At its core, problem solving is centered around three essential processes: Because learning is an evolving process, different problem-solving exercises for kids are needed at different stages of the process to encourage intellectual and social development.
Below is information that educators (and parents) may apply.
Watch how they interact with one another and address the dilemmas they encounter.
While you may be tempted to jump in and help solve their challenges, doing so too early may send a message that you lack confidence in their abilities.
For young children, the things they consider to be “problems” come up quite often in their interactions with peers and teachers.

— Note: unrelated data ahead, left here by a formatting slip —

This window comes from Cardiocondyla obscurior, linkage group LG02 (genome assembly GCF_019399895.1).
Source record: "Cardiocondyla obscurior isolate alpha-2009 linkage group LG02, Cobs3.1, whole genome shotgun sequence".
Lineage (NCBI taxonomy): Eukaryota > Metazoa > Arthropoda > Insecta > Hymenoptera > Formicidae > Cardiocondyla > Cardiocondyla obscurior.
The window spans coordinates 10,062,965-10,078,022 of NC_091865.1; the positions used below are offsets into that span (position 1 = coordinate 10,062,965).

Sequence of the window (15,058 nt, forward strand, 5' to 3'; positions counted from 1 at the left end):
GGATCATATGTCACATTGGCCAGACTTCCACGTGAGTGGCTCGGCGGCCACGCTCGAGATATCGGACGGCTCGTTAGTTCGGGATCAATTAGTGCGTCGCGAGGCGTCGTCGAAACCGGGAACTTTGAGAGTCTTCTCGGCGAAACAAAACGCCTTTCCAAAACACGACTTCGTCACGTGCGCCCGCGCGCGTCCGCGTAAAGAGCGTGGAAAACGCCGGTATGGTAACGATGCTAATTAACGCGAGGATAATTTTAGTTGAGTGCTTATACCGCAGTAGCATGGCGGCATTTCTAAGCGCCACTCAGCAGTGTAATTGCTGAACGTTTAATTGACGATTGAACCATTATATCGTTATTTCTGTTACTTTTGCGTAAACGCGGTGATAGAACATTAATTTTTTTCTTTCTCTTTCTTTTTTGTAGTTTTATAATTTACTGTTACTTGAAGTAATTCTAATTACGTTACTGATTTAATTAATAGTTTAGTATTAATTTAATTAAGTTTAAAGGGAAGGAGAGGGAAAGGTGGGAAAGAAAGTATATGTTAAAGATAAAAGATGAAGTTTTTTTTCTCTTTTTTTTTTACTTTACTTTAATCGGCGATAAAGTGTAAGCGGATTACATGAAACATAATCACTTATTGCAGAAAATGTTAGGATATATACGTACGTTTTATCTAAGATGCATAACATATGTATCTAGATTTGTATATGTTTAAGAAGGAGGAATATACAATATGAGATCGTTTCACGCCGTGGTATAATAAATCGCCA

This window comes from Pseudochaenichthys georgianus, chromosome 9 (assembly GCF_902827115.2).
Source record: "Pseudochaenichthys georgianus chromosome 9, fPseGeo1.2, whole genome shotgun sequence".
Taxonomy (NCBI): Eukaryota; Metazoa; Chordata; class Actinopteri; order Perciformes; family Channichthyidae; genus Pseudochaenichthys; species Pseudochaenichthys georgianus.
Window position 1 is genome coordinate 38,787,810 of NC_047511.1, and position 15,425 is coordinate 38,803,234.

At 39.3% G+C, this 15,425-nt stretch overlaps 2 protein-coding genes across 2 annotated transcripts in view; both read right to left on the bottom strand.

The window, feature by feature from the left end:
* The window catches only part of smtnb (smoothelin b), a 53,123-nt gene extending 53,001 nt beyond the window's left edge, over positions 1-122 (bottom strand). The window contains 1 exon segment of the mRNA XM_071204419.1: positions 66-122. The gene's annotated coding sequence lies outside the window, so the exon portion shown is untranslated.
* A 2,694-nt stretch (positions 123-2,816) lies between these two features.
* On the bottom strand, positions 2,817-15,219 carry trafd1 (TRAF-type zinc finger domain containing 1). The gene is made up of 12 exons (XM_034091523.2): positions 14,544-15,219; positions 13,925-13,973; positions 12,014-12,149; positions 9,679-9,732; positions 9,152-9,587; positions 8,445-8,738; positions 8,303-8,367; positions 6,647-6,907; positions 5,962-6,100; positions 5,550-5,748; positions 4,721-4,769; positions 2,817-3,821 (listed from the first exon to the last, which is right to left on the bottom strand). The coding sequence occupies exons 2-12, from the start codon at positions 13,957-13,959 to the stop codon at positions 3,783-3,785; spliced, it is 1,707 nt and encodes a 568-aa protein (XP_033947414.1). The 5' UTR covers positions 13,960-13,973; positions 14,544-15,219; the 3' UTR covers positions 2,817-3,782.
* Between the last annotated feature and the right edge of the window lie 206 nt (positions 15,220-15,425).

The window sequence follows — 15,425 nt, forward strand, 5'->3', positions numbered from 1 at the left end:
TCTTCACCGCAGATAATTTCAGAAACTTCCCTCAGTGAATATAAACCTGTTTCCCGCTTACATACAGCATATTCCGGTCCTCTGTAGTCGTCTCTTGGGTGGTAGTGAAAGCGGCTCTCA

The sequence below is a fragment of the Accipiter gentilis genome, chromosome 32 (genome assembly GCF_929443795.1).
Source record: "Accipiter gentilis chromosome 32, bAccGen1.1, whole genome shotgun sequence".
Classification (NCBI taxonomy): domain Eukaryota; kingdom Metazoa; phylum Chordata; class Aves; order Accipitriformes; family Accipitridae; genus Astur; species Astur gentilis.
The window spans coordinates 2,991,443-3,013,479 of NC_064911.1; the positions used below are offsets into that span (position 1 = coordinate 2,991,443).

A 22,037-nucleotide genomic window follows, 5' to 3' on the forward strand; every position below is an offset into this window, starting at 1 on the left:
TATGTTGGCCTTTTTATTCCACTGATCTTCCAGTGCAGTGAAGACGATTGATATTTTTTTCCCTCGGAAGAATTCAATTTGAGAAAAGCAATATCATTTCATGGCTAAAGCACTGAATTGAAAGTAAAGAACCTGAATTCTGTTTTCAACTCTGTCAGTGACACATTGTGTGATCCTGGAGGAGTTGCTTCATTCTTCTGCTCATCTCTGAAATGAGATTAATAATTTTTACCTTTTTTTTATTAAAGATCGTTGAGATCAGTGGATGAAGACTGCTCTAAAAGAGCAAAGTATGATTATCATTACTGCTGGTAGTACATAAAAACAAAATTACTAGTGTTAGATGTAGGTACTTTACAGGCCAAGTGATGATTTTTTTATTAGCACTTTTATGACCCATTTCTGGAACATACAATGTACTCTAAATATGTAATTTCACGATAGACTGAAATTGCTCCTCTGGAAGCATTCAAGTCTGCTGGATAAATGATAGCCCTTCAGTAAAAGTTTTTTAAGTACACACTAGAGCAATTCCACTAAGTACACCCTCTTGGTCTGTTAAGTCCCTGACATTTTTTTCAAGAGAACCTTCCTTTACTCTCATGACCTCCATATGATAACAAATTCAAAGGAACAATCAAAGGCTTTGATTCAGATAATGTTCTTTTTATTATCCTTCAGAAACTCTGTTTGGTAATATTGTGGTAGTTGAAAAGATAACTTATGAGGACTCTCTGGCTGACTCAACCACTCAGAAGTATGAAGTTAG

And even though we may feel that our students are “over-reacting” by considering the smallest of happenings to be a problem, the problems feel very real to them.
This illustrates that making mistakes is not a bad thing, but rather an opportunity to learn and grow intellectually and from a personal standpoint.
Social Problem Solving is the process of changing or adapting to undesirable situations that come up in our day to day life as we engage with others.
The experiences of a former student shared by the George Lucas Educational Foundation stressed the importance of moving away from “nice, easy-to-understand” problems and toward more complex problems.
As students make the transition to high school, it can be beneficial to place emphasis on the development of ‘soft skills.’ While ‘hard skills’ are those that are specific to how a job should be done, soft skills emphasize interpersonal or people skills, including communication and listening skills, and empathy.